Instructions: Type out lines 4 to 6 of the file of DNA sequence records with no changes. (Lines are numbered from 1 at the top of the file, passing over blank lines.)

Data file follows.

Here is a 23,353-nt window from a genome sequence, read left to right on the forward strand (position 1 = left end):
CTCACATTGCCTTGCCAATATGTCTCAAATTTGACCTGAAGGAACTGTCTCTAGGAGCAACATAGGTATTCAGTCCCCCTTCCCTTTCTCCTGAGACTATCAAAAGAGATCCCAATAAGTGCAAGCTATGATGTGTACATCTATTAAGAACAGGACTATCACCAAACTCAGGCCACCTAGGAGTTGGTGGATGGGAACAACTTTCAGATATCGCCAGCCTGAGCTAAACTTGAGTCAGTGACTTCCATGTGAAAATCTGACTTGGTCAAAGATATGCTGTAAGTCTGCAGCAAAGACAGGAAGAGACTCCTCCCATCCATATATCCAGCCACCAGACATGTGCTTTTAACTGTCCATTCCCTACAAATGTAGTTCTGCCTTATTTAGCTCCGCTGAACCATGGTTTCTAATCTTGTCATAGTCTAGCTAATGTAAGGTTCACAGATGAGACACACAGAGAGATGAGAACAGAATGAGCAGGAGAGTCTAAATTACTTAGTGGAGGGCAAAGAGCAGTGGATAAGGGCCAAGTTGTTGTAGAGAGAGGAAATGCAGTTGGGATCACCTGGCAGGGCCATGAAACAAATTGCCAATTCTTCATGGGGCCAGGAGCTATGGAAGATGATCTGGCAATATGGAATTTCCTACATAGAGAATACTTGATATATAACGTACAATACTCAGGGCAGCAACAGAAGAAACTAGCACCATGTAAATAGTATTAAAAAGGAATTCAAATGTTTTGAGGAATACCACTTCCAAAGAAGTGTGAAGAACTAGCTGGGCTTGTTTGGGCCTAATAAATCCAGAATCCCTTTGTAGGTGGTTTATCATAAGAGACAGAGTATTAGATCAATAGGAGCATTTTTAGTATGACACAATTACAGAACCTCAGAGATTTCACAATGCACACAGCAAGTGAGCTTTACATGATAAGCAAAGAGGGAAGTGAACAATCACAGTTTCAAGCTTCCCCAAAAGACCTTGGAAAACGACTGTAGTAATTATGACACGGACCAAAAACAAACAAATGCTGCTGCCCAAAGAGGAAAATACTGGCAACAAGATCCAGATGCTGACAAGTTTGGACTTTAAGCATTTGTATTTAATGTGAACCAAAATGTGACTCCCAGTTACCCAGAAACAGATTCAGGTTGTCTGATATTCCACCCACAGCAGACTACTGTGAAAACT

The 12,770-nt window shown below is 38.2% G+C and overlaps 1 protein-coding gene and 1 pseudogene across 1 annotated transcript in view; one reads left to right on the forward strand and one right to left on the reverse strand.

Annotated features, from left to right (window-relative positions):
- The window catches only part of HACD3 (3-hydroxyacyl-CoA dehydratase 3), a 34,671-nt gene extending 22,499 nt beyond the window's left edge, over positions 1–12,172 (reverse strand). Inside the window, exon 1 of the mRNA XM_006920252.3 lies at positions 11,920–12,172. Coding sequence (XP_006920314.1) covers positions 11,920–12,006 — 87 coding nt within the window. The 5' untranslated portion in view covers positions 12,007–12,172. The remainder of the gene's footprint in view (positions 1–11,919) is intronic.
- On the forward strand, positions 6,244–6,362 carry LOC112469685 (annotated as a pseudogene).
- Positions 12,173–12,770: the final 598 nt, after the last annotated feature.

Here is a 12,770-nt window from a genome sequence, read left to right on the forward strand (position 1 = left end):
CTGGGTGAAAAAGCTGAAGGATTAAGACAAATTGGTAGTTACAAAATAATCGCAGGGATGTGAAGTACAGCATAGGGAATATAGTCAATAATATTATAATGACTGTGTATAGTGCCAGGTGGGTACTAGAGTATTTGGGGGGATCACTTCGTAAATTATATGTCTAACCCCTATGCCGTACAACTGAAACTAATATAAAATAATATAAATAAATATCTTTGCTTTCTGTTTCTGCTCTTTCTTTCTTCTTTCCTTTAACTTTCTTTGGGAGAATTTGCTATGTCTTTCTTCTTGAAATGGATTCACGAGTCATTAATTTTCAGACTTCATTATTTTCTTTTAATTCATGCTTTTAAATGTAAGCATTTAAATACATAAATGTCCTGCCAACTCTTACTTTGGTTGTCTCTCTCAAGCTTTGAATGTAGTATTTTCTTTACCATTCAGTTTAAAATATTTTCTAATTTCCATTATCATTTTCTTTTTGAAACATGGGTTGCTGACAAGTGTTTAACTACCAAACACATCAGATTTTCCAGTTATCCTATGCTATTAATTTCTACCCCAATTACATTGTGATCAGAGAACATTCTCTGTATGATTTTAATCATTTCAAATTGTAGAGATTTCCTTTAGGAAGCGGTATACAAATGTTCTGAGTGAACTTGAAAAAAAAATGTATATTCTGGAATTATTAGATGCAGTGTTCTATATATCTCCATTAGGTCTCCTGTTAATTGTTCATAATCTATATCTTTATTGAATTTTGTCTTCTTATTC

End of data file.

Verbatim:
Annotated features, from left to right (window-relative positions):
- The window catches only part of HACD3 (3-hydroxyacyl-CoA dehydratase 3), a 34,671-nt gene extending 22,499 nt beyond the window's left edge, over positions 1–12,172 (reverse strand). Inside the window, exon 1 of the mRNA XM_006920252.3 lies at positions 11,920–12,172. Coding sequence (XP_006920314.1) covers positions 11,920–12,006 — 87 coding nt within the window. The 5' untranslated portion in view covers positions 12,007–12,172. The remainder of the gene's footprint in view (positions 1–11,919) is intronic.
- On the forward strand, positions 6,244–6,362 carry LOC112469685 (annotated as a pseudogene).